Australasian Science: Australia's authority on science since 1938

The Head Coach

By Tim Hannan

New guidelines aim to reduce the risk of cognitive impairment from concussion in sport.

Concussion is a common occurrence in contact sports, with both the AFL and NRL calculating that about six players from every elite club suffer a concussion each season. Estimates for lower competitions have produced similar or slightly lower frequencies.

New international guidelines on the management of concussion in sport aim to reduce the risk of short- and long-term cognitive impairment by advocating “best practice” guidelines on the identification and management of concussive symptoms. Published last March, the Consensus Statement of the 4th International Conference on Concussion in Sport will also focus the attention of researchers on key unanswered questions in the field.

Concussion is a disruption of brain function that results from a blow to the head, either through a direct strike or the indirect effect of impact elsewhere on the body being transmitted to the head. It is a mild form of traumatic brain injury in which the observed symptoms are presumed to largely result from a disturbance of brain function rather than as a result of structural damage.

The symptoms of concussion include headache, dizziness, blurred vision and nausea, along with cognitive difficulties such as confusion, disorientation and amnesia for events occurring in a period preceding the injury. These features are usually immediately apparent, but in some cases they may emerge or evolve over a period of hours or days. While the majority of concussions resolve within a week or so, around 10–20% of athletes experience lingering cognitive and physical symptoms.

Traditionally, the significance of concussion was minimised by players and coaches alike: the injury was a “head knock” that should be “played through”, and the only reason to bench a player was impaired sporting performance. A decade ago, when the Canadian ice hockey star Eric Lindros followed independent medical advice to sit out games until his symptoms resolved, this “unmanly” behaviour lost him the team captaincy, and spectators threw babies’ dummies onto the ice when he returned.

More recently, researchers and retired athletes have promoted an evidence-based understanding of the risk of prolonging concussion symptoms by returning to play, and of the risk of longer-term consequences of repeated concussions. Recognising the need to protect the welfare of players, the major football codes and many other sporting organisations have adopted concussion management guidelines – largely consistent with international practice – including policies on sideline assessment of suspected concussion, immediate removal from play, subsequent medical and neuropsychological evaluations, and a graduated return to play protocol.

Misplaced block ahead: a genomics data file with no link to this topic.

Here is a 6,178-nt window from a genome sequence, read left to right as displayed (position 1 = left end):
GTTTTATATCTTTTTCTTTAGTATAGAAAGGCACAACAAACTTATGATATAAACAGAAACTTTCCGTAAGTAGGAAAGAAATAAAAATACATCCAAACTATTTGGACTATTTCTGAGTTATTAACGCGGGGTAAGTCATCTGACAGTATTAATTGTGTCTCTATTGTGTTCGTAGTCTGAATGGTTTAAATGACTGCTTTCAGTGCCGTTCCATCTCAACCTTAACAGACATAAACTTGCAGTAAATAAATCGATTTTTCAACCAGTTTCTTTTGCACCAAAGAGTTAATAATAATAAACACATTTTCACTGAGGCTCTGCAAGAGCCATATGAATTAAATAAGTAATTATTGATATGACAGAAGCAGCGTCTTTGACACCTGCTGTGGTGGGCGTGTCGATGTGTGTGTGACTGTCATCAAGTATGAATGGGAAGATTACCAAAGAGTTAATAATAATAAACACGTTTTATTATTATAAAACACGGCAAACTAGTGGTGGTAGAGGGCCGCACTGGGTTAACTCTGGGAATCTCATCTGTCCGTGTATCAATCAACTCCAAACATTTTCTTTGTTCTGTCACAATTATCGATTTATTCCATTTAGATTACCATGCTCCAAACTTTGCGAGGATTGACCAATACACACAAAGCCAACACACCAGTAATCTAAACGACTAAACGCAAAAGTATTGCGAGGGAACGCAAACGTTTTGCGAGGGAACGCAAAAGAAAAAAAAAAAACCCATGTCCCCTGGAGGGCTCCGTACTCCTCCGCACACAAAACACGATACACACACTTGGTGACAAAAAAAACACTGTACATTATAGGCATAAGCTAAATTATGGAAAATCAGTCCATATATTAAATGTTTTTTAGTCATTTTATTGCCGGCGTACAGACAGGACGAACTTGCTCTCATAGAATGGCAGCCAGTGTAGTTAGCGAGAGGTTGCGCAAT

Strategies to reduce the risk of concussion have also been implemented, such as rule changes and the prescription of protective equipment in younger age competitions. Bio­mechanical studies have found that head gear and helmets reduce the impact force of a collision on the brain, although research has yet to demonstrate a reduction in the incidence of concussion. It has been speculated that, at the elite level, protective equipment may encourage players to take greater risks.

Despite this progress in research and practice, some questions are yet to be satisfactorily answered. One concerns the long-term effects of multiple concussions. It is widely hypothesised that multiple concussions or subconcussive injuries can result in the condition known formerly as dementia pugilistica and now as chronic traumatic encephalopathy (CTE), a progressive neuro­degenerative disease associated with the build-up of the tau protein in the brain. However, the lack of epidemiological, cohort or prospective studies leaves any association between repeated concussion and CTE unproven. Some elite athletes are at risk of CTE, but the factors that predict this are as yet unclear.

A second question concerns the lack of evidence for the widespread belief that individuals appear to vary in their risk of suffering a concussion, or in the magnitude or duration of subsequent effects. One line of research has explored the occurrence of the Apolipoprotein E protein (ApoE) allele, which has been associated with increased incidence of several neurological conditions, including traumatic brain injury, and with the degree of impairment in experienced professional boxers. However, studies have yet to find that ApoE confers an increased risk for concussion.

The third issue is the holy grail of sports neuropsychologists: an effective intervention to reduce the severity and duration of concussive symptoms. To date, the absence of evidence for any therapeutic interventions means that the only advice given to athletes is to refrain from physical and cognitive activities, with a gradual return to exercise over several days.

Tim Hannan is an Associate Professor of Clinical Psychology at Charles Sturt University, and the President of the Australian Psychological Society.